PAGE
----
The site at the entrances of stadiums before the beginning of every Gor Mahia match is usually one to behold. From the gigantic Jaduong CEO in a Mercedes S-Class to the normal Raiyaa overcrowded in green buses, it’s amazing. The noise snaring from the vuvuzelas is always deafening- guaranteed. The traffic snarl up usually lingers to the post-game. Some of the fans just savor the energy and ambience, not the football, some too drunk to figure out what’s going on in the pitch. The funny names that you on jerseys are just hilarious.
From time to time, during the match, you get accidentally elbowed by an over excited fan. You end up wondering whether it was really accidental or cynical. Sometimes after a goal is scored, you are forcefully hugged by a ratchet EdaAtieno – Yes, EdaAtieno. The hug is so tight and unpleasant; you end up wishing the goal was never scored. She then asks you what the name of the goal scorer is.
In the eighties, Kenyan football rivals, Gor Mahia and AFC Leopards were among the giants of African football. They walloped hopeless opponents consistently and with ease. Fans were passionate rather than violent and players considered football as more of a passion than a career. Tactics were never heavily considered and as a result, balls always landed on the fans over a hundred times during a match.
Miles away in Colombia two rival clubs, Atletico Nacional and Independiente Medellin dominated the Colombian football scene.The principal financier behind Atletico Nacional was Pablo Escobar, the most notorious drug lord of all time. Atletico Nacional rarely lost a game, not because they were so good, but because of the threat Pablo Escobar posed. Anyone who undermined Nacional in any way was dealt with by Escobar. The major problem evident in Gor Mahia fans is that they have an Escobar effect.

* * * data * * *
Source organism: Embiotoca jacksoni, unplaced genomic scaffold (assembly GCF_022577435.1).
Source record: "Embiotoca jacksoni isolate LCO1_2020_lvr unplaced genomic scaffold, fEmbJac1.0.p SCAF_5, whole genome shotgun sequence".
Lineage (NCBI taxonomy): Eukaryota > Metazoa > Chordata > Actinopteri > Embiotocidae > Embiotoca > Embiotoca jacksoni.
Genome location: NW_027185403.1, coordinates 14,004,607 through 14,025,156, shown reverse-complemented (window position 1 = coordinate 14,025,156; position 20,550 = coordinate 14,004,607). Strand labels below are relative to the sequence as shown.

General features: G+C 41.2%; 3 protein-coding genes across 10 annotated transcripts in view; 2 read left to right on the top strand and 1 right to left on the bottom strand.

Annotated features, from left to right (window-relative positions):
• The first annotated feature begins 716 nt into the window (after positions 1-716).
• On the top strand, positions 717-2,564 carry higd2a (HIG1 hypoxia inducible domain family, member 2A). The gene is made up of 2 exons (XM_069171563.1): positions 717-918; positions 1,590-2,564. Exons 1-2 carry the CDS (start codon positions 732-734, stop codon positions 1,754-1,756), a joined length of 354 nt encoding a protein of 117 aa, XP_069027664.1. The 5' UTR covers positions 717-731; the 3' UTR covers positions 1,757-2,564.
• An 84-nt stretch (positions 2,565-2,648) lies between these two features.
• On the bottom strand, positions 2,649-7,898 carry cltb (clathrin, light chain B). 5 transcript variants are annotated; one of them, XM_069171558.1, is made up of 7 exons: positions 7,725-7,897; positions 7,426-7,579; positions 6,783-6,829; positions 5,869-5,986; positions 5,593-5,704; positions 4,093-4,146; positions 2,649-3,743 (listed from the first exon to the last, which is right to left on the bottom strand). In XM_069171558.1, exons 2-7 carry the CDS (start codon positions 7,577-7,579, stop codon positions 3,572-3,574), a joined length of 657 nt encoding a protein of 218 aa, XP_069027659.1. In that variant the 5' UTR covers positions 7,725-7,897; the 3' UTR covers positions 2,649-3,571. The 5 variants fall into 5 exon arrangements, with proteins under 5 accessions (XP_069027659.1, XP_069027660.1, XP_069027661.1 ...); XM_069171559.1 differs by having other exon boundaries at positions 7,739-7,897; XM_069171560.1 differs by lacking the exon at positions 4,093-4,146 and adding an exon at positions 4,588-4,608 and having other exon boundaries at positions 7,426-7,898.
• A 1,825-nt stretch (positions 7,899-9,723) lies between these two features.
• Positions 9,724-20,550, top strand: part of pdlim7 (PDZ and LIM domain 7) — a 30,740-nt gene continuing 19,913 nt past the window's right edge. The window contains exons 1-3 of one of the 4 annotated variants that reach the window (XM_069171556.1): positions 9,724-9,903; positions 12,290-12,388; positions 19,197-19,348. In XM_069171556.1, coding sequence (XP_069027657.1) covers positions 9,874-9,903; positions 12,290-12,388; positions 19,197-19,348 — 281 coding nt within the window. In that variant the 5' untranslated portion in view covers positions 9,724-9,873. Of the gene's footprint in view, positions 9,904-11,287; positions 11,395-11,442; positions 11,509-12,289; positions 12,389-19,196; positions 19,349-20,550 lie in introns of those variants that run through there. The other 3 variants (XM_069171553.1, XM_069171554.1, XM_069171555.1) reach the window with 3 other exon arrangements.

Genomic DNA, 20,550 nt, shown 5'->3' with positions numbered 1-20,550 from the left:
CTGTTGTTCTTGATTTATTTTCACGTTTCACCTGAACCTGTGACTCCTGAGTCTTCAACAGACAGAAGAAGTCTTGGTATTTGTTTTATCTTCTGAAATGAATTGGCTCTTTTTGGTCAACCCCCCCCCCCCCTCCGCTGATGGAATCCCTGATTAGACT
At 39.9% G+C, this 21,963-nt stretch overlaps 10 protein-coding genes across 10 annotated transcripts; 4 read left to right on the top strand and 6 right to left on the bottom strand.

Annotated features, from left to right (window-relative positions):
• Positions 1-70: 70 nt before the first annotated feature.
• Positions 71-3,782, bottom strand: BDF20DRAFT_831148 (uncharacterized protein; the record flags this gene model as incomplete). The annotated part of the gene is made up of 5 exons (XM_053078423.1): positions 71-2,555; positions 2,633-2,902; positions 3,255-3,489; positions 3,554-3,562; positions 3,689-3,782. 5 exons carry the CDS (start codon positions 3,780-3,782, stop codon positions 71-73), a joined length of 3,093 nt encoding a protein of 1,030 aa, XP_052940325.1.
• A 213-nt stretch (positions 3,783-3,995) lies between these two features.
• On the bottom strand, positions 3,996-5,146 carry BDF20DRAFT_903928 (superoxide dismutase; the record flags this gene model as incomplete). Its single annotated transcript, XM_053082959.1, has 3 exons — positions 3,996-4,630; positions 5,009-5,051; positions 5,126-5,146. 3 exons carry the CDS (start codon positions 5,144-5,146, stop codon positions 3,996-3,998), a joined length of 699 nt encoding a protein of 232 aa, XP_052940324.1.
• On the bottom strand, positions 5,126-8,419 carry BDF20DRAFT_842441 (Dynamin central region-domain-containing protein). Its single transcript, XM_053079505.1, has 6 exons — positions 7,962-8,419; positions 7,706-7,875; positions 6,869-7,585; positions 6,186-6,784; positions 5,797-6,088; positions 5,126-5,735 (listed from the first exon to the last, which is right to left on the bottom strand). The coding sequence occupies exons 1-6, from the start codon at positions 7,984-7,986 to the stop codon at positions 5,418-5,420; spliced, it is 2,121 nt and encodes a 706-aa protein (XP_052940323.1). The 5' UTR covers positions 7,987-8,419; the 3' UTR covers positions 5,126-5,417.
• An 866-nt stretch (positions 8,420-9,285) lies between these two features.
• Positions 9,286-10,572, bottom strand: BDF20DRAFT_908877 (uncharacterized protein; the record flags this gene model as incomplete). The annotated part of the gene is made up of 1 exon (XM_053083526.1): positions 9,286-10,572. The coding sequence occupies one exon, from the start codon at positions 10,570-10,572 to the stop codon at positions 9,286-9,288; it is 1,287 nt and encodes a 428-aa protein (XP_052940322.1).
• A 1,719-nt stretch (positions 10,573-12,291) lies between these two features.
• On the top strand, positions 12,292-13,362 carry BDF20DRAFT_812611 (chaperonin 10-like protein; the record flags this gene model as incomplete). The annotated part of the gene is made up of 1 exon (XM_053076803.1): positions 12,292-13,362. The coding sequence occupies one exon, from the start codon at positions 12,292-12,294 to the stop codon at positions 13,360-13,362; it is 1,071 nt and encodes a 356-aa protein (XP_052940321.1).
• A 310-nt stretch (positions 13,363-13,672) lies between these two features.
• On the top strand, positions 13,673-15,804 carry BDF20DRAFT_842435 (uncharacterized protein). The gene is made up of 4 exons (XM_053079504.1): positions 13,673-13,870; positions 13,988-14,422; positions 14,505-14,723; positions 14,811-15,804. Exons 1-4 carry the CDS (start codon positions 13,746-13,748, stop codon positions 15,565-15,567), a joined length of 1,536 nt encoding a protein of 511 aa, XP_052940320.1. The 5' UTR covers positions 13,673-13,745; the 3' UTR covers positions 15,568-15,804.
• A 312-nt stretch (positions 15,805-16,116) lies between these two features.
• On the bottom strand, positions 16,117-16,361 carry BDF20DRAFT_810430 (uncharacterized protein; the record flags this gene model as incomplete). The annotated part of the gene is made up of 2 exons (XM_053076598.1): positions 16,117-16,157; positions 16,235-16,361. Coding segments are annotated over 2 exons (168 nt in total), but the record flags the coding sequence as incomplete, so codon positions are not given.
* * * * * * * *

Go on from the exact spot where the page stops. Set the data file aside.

K’ogallo fans love unnecessary violence. They are always unhappy with things. More puzzingly, whether they draw, win or lose they always cause trouble. Anyone who has been to a Gor Mahia game van bear witness to the amount of insults that are always thrown at opposing team players. This greatly affects the morale of the other team. Referees usually feel threatened too. Gor fans always fill stadiums to the fence and never tolerate nonsense. They don’t even tolerate sense. The issuance of genuine red card always triggers incontrollable outcry and subsequent projectiles.
The bottom line is that many referee decisions which have favored Gor were unjustified. Referees simply want to avoid trouble at all costs. Players also feel pushed to perform. A player who underperforms for two games is never spared seer backlash from the K’ogallo fraternity. Coaches too are never left out of the firing line. Strategy is based on pleasing the fans.
Too much passion is always dangerous. I’m more inclined to think that a majority of Gor Mahia fans are Arsenal fans, who channel all heir trophyless frustrations to local grounds. Despite hoping that things would be different at Arsenal, they can’t do anything about it. As a result, they focus all their energy on a team they can control.
Since being founded in 1968, he furthest that Gor Mahia has ever reached in a continental tournament is a quarter final. With the current fan attitude, continental glory seems more and more unlikely. It’s the voice of the fans that controls games and when the team is away on continental matches, there is zero fan support hence zero delivery. K’ogallo fans ought to stay calm and let the team play. All the fines and bans don’t benefit. They only taint its image in the eyes of the football world. A great team should draw respect even from non- supporters. Not disdain. I have no right as an Ingwee fan to trash Gor but decency is sometimes necessary. There is no ratchet legend in history.